The movie is designed to loop endlessly through sixteen segments as shown in Figure 2: a start/end segment, eight recitations, and seven intervals. At the beginning, intervals, and end of the movie, characters present elements important to their current-state view of the breakup. This part of the movie is made up of visual patterns, graphic icons, and short fragments of text. The effect should be a kind of visual and textual assault, with individual stories feeling unintelligible and resisting assimilation. Starting and ending states for each of the characters feel somewhat alike or bound in a kind of stasis. Each of the characters’ uses text and image to express change and transition during the seven interval segments with certain text fragments and graphic icons moving from plane to plane and even passing from screen to screen, or person to person, as this type of spatial design would suggest.
In an intercut, interlocking style, each of the characters uses one of the three screens to work through his or her individual sentiments concerning this romantic breakup. Each presents his or her own version of the event and aftermath, questions, misgivings, regrets, and plans for the future. Each of the characters presents their current-state view of events in the first person, with complete authority, ignoring the feelings, observations, and viewpoints shown on the screens around them. While one screen advances, the other screens continue unchanging in their last left computed state. Their next computed state, however, takes into account any transitions occurring in the active screen during their dormant phases. During recitations, control of the story passes from one screen to another, with cuts and intercuts decided algorithmically, based on inputs from a sensed audience of viewers. Inputs sensed as movements from the audience can also affect the selection and placement of story elements during the recitation segments, placements which in turn affect the narrative path or focus of the interval segments.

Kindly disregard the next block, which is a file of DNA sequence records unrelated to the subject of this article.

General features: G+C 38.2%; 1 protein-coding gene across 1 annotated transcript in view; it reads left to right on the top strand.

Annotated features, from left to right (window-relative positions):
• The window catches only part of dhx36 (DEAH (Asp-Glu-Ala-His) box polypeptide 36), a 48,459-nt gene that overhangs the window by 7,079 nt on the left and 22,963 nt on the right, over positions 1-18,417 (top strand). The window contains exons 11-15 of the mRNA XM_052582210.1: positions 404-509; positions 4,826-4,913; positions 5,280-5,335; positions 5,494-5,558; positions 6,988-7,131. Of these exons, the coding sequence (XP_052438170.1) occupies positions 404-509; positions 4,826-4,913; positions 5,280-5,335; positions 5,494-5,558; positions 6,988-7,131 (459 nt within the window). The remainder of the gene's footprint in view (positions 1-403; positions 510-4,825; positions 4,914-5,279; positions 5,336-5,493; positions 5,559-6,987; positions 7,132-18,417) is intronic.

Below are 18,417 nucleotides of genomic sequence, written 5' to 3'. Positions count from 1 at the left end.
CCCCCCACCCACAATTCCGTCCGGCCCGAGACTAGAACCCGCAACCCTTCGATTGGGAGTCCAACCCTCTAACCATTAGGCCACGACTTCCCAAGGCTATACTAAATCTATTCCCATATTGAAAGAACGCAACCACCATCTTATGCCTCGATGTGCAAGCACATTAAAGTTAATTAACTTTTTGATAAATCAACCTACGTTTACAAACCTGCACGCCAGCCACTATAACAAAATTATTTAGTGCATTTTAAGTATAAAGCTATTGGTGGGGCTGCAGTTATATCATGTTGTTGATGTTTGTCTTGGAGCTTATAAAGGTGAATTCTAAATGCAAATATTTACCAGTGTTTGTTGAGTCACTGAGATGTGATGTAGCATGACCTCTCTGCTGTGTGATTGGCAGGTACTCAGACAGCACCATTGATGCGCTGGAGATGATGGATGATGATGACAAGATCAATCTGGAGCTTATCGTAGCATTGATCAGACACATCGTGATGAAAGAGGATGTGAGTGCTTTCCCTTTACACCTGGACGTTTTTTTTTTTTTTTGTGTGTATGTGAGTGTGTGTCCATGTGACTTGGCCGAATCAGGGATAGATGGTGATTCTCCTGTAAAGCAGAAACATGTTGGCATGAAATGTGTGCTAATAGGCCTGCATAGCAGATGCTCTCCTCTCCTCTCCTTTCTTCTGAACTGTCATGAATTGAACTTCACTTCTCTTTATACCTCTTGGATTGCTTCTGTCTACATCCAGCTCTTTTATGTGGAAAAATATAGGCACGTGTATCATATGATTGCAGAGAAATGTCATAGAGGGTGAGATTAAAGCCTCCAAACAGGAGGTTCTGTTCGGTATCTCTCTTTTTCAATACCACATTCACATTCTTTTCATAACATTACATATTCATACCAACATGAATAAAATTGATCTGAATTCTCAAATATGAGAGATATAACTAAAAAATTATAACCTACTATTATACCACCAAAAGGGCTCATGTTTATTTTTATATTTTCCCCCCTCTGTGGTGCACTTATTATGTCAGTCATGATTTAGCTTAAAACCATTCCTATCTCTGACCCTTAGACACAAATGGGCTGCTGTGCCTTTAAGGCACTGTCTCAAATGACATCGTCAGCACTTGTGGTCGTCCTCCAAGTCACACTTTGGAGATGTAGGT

In addition to the structuring effects of screens and compositional layers within those screens, the text fragments and graphic elements of I’ll Be Fine are bound to specific characters or to the idea of the relationship between those characters. Figure 3 shows the plan for distributing these screen visual across the three character screens. Under certain computational rules, a graphic or text element is allowed to pass from one compositional plane to another within a single screen. Under a set of related correlative rules, these elements are also allowed to pass from one screen to another.
The only universal view of the event would be on the part of a viewer who might step back from an individual screen a attempting to take in all three screens at once in a kind of outside perspective on the story, but there is no global set of story elements, no one correct view of the event.
My intentions for the creation of meaning in I’ll Be Fine would be the result of the aggregate content of the screens, but my plan was that this meaning would also be dependent on the spatial arrangements and movement of that content, the flow of elements through each of the segments (sequence), the transition of story elements from one screen to another, the placement of story elements within the compositional or cinematic planes of background, middle ground, and foreground and, like the shift of elements from one screen to another, the shift of elements from one narrative plane to another. This case study is an attempt to articulate the ideas I had while I was designing these types of spatial arrangements and how I intended those design concepts might help narration metaphorically and allegorically.

2. Structural and Procedural Considerations

The construction of I’ll Be Fine was informed by three primary narrative features: modularity, spatiality and playability.